Southwestern Guesthouses on 265 Acres
near Silver City, New Mexico
overlooking Bear Creek and the Gila Wilderness

Casitas de Gila Nature Blog


Forged by Fire • Treasured Through the Ages

obsidian rocks
Typical shapes of Mule Creek Marekanites; size range averages 1 to 5 cm, although some may go as large as 10 cm.

Among the wide range of volcanic rocks and minerals that can be found near Casitas de Gila Guesthouses, one of the most interesting is obsidian. In geologic terms, obsidian is classified as an extrusive igneous rock or sometimes a mineraloid, but never as a mineral because it does not have a crystalline structure. Instead it is a naturally-occurring amorphous volcanic rhyolitic glass, formed when a magma or lava flow, highly rich in SiO2 cools so rapidly that crystalline minerals do not have time to form. Typically, obsidian contains between 70 and 75% SiO2, substantial amounts of magnesium oxide (MgO) and iron oxide (Fe3O4), plus numerous trace elements, such as rubidium (Rb), cesium (Cs), strontium (Sr), barium (Ba), lanthanum (La), cerium (Ce), yttrium (Y), titanium (Ti), zirconium (Zr), phosporous (P), tantalum (Ta) or niobium (Nb).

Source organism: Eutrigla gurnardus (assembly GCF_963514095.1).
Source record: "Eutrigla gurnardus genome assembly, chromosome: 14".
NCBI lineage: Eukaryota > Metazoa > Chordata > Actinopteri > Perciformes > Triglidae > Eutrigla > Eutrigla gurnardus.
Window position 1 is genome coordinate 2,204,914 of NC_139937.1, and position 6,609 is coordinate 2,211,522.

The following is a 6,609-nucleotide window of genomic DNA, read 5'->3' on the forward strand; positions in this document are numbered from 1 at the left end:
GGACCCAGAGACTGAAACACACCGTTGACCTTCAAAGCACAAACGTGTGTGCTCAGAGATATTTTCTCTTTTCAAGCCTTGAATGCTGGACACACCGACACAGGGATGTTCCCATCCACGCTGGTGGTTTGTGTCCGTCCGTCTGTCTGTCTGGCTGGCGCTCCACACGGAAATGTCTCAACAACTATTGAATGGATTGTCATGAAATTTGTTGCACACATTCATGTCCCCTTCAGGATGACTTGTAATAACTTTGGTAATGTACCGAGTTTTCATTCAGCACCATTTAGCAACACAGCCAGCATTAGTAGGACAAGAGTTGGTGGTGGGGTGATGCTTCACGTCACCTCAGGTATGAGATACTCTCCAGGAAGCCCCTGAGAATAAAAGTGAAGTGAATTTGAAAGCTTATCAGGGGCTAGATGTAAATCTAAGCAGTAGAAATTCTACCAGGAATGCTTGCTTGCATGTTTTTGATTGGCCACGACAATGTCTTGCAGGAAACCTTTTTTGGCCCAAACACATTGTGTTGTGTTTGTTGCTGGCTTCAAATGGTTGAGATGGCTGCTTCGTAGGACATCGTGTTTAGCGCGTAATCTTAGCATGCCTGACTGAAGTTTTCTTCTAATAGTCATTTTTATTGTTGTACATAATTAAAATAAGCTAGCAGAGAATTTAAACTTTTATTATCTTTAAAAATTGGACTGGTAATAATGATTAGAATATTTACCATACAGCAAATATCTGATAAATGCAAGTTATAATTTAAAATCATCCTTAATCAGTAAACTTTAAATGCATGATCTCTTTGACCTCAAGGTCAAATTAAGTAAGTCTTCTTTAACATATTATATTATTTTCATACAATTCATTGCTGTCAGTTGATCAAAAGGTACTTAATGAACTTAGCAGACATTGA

Obsidian is easily identified by its glassy, conchoidal fracture and its brown or smoky-gray to black color. Sometimes it may contain inclusions of small, white crystals of the mineral cristobalite, a high-temperature form of SiO2, or it may contain linear or swirling patterns of extremely small gas bubbles retained within the flowing magma or lava before it was rapidly cooled.

Perlite showing bedding layers and swirling texture

Obsidian is found around the world wherever rhyolitic magma (containing 70% or more SiO2 and less than 2% water) occur. In the United States, obsidian occurs in most western states and is abundant within western New Mexico and Arizona. Similar deposits of obsidian occur just south of the border in the Mexican States of Sonora and Chihuahua.

Obsidian is not stable at the earth’s surface and consequently is rarely found in rocks more than a few tens of millions of years old. The reason for this is that over time, ever so slowly, obsidian absorbs water into its structure, and once that happens the obsidian converts to another natural glass or mineraloid called perlite. Thus, many volcanic deposits that originally formed as obsidian are now entirely converted to perlite. Not all perlite deposits form from hydration of obsidian, however. If a rapidly cooled, rhyolitic magma contains 2% or more water to start with, then the resultant volcanic glass will solidify as perlite, not obsidian.